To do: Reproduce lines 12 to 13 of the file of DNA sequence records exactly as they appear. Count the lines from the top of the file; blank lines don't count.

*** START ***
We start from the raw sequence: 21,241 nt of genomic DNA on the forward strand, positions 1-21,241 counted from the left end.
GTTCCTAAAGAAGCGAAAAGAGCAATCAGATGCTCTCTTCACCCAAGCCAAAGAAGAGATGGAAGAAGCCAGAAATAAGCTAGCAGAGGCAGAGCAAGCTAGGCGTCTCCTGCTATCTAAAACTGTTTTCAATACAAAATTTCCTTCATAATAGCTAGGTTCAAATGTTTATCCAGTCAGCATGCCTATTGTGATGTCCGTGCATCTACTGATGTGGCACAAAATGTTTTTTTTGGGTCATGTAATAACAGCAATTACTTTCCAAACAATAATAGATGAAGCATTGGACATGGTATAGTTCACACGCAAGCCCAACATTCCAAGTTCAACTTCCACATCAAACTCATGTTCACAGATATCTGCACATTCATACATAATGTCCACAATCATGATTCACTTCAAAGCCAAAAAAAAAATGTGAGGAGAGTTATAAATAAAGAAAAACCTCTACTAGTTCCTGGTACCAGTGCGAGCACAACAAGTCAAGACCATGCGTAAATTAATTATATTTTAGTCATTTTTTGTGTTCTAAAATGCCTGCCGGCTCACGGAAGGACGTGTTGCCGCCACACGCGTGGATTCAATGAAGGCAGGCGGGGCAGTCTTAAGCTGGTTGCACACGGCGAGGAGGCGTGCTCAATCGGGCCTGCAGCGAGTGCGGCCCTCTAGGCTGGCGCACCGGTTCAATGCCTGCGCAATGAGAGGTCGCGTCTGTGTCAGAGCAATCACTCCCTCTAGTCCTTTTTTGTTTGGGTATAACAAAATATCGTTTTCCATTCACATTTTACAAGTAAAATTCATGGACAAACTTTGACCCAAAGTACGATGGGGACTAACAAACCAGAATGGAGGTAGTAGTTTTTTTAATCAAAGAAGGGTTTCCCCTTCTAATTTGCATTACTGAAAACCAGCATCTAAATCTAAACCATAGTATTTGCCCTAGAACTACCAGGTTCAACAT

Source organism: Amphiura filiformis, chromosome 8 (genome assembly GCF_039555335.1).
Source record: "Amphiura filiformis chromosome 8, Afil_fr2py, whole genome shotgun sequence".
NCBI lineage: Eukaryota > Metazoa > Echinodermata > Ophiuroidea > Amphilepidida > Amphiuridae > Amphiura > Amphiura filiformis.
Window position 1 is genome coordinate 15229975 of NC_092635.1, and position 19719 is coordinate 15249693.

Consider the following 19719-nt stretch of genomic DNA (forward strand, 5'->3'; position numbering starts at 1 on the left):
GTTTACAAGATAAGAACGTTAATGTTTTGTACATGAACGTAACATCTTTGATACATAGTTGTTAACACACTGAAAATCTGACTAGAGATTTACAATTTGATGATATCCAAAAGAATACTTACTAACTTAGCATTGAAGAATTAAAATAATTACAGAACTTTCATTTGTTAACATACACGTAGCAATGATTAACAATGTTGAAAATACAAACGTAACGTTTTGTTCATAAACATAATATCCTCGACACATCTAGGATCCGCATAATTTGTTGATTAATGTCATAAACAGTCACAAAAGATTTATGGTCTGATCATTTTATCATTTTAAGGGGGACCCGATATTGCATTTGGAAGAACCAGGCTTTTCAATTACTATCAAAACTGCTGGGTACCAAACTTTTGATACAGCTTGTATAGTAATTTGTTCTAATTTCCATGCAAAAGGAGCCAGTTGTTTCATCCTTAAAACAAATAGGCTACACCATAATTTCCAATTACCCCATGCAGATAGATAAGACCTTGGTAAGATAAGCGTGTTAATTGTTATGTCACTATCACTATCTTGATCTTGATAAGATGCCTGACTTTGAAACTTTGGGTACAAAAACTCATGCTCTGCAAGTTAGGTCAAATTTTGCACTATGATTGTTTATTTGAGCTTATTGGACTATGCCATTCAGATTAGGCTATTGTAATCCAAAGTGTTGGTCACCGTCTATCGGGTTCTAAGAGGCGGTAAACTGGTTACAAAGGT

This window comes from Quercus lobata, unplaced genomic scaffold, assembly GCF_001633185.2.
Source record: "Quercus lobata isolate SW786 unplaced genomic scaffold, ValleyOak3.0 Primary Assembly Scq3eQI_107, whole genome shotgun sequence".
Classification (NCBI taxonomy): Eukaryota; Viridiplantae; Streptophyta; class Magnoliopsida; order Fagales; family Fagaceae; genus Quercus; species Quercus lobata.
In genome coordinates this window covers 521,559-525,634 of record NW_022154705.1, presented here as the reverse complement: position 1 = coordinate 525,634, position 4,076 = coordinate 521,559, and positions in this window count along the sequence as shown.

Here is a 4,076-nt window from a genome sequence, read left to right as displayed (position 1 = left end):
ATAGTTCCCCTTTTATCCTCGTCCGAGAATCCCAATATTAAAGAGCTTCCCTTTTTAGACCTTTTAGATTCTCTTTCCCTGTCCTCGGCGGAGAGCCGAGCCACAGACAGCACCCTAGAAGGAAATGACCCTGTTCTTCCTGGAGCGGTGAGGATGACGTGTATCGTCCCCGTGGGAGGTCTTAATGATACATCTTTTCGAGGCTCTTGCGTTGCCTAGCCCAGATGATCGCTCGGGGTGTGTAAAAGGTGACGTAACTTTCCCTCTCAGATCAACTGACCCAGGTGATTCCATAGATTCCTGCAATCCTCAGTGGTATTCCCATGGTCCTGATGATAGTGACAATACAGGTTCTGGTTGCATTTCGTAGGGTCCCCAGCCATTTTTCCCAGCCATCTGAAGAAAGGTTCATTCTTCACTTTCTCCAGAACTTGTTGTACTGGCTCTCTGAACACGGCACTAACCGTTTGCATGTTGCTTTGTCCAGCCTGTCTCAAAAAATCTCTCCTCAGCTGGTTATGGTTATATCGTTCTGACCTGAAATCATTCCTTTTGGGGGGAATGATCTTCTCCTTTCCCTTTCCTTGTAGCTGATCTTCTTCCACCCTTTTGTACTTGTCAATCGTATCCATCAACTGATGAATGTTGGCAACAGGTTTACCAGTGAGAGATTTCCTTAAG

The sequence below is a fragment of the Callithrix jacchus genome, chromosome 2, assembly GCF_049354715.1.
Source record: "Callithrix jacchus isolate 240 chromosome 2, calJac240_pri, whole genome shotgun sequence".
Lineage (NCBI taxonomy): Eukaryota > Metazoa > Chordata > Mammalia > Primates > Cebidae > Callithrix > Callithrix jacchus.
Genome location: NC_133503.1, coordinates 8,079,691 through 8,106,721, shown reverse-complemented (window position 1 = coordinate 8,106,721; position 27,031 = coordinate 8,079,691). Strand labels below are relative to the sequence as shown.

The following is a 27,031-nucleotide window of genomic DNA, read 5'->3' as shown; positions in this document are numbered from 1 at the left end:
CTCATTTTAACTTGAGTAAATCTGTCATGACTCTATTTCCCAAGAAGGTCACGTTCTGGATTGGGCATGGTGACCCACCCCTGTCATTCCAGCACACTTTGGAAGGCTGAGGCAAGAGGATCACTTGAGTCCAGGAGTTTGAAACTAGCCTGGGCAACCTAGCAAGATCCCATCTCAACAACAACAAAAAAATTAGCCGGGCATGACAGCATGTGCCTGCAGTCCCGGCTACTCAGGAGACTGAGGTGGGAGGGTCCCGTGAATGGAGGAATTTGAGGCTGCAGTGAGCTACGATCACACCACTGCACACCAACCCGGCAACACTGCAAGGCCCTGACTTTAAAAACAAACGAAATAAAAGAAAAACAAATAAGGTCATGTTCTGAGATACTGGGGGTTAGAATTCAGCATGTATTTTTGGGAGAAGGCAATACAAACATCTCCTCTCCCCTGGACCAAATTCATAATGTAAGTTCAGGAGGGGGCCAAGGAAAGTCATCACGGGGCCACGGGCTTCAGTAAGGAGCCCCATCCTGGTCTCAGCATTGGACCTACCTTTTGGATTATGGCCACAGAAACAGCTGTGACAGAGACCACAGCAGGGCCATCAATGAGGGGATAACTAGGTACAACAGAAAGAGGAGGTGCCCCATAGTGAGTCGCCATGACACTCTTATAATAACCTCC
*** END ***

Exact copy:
In genome coordinates this window covers 521,559-525,634 of record NW_022154705.1, presented here as the reverse complement: position 1 = coordinate 525,634, position 4,076 = coordinate 521,559, and positions in this window count along the sequence as shown.

Here is a 4,076-nt window from a genome sequence, read left to right as displayed (position 1 = left end):